and, in case you doubt that, consider that the standard “evolution” image of critter to ape to man sorta ends up with a white dude as the end result.
That’s because biologists, being subject to and part of the cultures they came from are limited by their scope and understanding of the world, and it has been a major effort within the biology world to rid itself of many of those elements.
Nevertheless, even today, stuff that was accepted as “true” and “real” a hundred and fifty years ago is still part of the stuff that is used by those who dislike black people (and many others) to justify their hatred.
In other words, it is not merely religion that has done this, but science in general is far more willing to change (even if they aren’t as willing to say “oops, well, that was messed up, wasn’t it? Sorry. Our bad.”) with the times and based on constantly testing and retesting new and old ideas.
Now, when people start with surface characteristics and say that those are what determine one’s sex, and you point out that surface characteristics can change and that not everyone is really born with one or the other, those who make that argument will suddenly go deeper than the surface. Say, for example, they start arguing about the Penis being the sign of a male.
Well, for one, biology doesn’t say that. The Penis is only found in a limited number of life forms and isn’t in and of itself a biological marker of maleness. Especially one that doesn’t have an actual bone in it. That’s just, well, weird.
But as shown above, it doesn’t mean that the bearer of such is considered male by biology. It is likely, it is common, but it is not inherently true in all circumstances. Also, there is the question of what constitutes a penis in biology. And so on.
So then they push the next step and suddenly start talking about chromosomes. Well, for one, when they start at penis-male and then shift to chromosomes, that’s called a logical fallacy. It is known as “moving the goalposts” or a special pleading, and while it doesn’t mean they are wrong, it means they aren’t arguing in good faith.
And when people aren’t arguing in good faith, how can you trust them (she says, making an appeal to emotion)?
But Chromosomes are not fully understood, and there things get even messier, since they, also, are not universal. The oft cited presence of intersex people is not a derail, it is establishing something already known to biologists — that we have a tendency overall to shoehorn things in order to make them fit a predetermined basis (that social construct that there are two sexes and the rest are wrong or broken) and that it does mean that just using XY and XX as the basis for things is flawed. Not only that, but XY and XX are also not universal, and even their analogues are not universal as being in sync with the idea of sperm creation and egg creation.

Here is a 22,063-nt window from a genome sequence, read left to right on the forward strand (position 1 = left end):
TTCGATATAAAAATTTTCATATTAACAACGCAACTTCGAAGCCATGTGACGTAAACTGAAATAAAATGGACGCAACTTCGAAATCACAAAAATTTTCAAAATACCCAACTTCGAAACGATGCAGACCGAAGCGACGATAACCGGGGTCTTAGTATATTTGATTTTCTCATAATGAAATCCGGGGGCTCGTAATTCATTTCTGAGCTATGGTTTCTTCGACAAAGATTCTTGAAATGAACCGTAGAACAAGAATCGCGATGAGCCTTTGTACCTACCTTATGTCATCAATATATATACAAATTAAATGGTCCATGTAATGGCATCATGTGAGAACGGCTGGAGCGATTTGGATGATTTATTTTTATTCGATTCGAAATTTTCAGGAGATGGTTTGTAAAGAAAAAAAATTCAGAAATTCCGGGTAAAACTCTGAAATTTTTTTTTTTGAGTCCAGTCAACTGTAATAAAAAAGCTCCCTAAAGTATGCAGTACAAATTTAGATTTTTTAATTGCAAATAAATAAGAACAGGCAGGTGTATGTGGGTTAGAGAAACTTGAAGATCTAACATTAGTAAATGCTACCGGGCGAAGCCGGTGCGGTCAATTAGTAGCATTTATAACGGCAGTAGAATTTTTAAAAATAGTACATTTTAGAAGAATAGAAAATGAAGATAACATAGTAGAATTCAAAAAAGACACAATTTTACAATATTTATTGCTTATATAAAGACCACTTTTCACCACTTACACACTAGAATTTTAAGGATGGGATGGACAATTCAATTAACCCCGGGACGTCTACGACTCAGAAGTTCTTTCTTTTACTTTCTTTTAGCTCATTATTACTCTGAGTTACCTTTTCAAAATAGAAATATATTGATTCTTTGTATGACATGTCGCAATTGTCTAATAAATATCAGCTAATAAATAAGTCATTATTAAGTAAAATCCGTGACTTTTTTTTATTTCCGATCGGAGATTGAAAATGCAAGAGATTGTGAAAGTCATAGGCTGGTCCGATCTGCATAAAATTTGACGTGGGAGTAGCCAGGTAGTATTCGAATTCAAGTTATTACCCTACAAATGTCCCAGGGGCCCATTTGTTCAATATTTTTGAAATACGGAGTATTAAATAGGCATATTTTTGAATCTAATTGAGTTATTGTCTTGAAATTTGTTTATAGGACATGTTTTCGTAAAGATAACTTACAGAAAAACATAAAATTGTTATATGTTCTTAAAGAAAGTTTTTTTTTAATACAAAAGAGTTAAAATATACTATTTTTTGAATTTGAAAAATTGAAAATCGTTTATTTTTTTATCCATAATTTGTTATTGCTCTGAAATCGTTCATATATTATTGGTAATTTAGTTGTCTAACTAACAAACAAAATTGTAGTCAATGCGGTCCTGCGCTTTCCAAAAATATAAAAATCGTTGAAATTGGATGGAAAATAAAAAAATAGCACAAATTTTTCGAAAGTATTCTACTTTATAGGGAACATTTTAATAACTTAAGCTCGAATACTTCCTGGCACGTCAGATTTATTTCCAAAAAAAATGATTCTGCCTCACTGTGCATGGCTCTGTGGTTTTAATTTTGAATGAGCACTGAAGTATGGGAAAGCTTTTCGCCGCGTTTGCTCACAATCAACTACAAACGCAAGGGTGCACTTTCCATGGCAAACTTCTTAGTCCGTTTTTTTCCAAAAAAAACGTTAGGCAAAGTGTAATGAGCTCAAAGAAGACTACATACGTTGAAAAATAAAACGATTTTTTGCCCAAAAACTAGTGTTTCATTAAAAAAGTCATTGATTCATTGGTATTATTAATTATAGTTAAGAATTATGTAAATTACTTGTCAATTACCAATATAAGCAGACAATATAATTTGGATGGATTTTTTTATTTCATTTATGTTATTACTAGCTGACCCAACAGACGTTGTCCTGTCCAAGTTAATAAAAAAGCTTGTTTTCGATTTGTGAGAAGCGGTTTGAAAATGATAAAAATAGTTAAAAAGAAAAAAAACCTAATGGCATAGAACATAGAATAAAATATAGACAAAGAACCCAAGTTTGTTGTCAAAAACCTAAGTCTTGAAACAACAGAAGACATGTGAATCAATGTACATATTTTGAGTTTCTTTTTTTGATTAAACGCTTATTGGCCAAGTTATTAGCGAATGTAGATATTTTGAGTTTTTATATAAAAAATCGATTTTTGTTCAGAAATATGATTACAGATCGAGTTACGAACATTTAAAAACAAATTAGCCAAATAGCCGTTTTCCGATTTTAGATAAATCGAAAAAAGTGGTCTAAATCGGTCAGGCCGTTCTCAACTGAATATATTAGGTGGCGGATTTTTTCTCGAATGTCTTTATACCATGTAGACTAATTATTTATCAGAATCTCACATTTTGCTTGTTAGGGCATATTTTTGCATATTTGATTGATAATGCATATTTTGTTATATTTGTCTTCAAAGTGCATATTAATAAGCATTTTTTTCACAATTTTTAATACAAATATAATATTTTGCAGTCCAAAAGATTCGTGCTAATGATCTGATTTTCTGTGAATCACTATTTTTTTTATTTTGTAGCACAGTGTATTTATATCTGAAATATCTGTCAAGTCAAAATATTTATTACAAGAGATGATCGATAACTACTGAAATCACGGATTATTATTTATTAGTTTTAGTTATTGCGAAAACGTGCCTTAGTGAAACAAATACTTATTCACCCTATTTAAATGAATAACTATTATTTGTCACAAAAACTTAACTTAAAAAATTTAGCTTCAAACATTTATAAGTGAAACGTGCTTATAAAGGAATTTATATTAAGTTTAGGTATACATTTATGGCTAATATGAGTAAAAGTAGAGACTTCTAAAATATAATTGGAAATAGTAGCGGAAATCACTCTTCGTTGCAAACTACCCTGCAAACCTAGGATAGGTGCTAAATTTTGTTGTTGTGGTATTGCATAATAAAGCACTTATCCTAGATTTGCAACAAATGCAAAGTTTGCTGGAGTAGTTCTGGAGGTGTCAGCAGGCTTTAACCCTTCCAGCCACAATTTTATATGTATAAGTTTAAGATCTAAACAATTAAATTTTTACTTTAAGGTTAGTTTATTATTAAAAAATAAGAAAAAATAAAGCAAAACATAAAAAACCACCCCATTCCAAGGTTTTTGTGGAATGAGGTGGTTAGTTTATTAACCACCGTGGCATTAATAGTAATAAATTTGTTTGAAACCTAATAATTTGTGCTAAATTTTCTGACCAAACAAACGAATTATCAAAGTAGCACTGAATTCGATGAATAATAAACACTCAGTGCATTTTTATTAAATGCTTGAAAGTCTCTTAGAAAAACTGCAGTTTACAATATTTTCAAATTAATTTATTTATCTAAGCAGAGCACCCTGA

In other words, that one is just as weak, and it gets even weaker the smaller and further down one goes. The much vaunted SRy gene, for example, can and does migrate, and when it does, it changes the character of the chromosome it attaches to, which, in turn, changes the way that the physiology of the individual responds to various things.
So sex, itself, if a very shaky ground to be standing on as a reason for why someone is or isn’t a man or woman, a male or female.
When it comes to human beings, though, people who do a lot of work in the area generally propose a set of many different criteria for determining the sex of an individual, and none of them have anything to do with the way that a baby look when it comes out of its womb — no matter if that womb is in a mother or a father.
The list includes the usual suspects, but includes two others, both of which have been established for most experts in the field as having relevance and being derived from some aspect of physiology. These two are the concepts of Sex Identity and Gender Identity.
They are also the two that create the most problem, as we don’t know *exactly* how they are formed, but we do know they exist, and that they are at the very least partially due to physiological development. That means, most often, while in the womb, but can also mean things which change over the developmental stage of the individual (which, by all accounts, doesn’t actually end until sometime in the mid 20’s).
Sex identity is, in the most simple of terms, how someone sees themselves in terms of their sex. It is not the same thing as a sexual identity, and it is not an identity in the sense of an affinity group of social identity, but it does influence those things. It is an identity in the sense of an awareness of self, so trying to ascribe to SI (or GI, which I’ll get to in a few) an aspect of self definition (in other words, saying that it has anything to do with the words “I Identify as”) is basically saying that you have no comprehension of the subject.
Sex Identity can match any of the other elements — the primary and secondary sex characteristics, chromosomes, genes, gender identity — that are involved, it can match some but not others, or it can match none of them.
It is also the least talked about one, in part because for many trans people — especially the better known binary identified ones — it matches their gender identity.
That isn’t always the case, though. And that makes things even more complicated than most trans people are aware of.
Sex Identity can be expressed as seeing one’s self as what we term male, female, both, or neither. That’s a basic, simple, commonly used way of describing it.
You may recognize the methodology there: it is the same one that applies to other groupings, the most well known of which is sexual orientation. A, B, both A and B, or C. In SO, there are many other derivations among the population, but in basic breakdowns, that’s what it comes down to.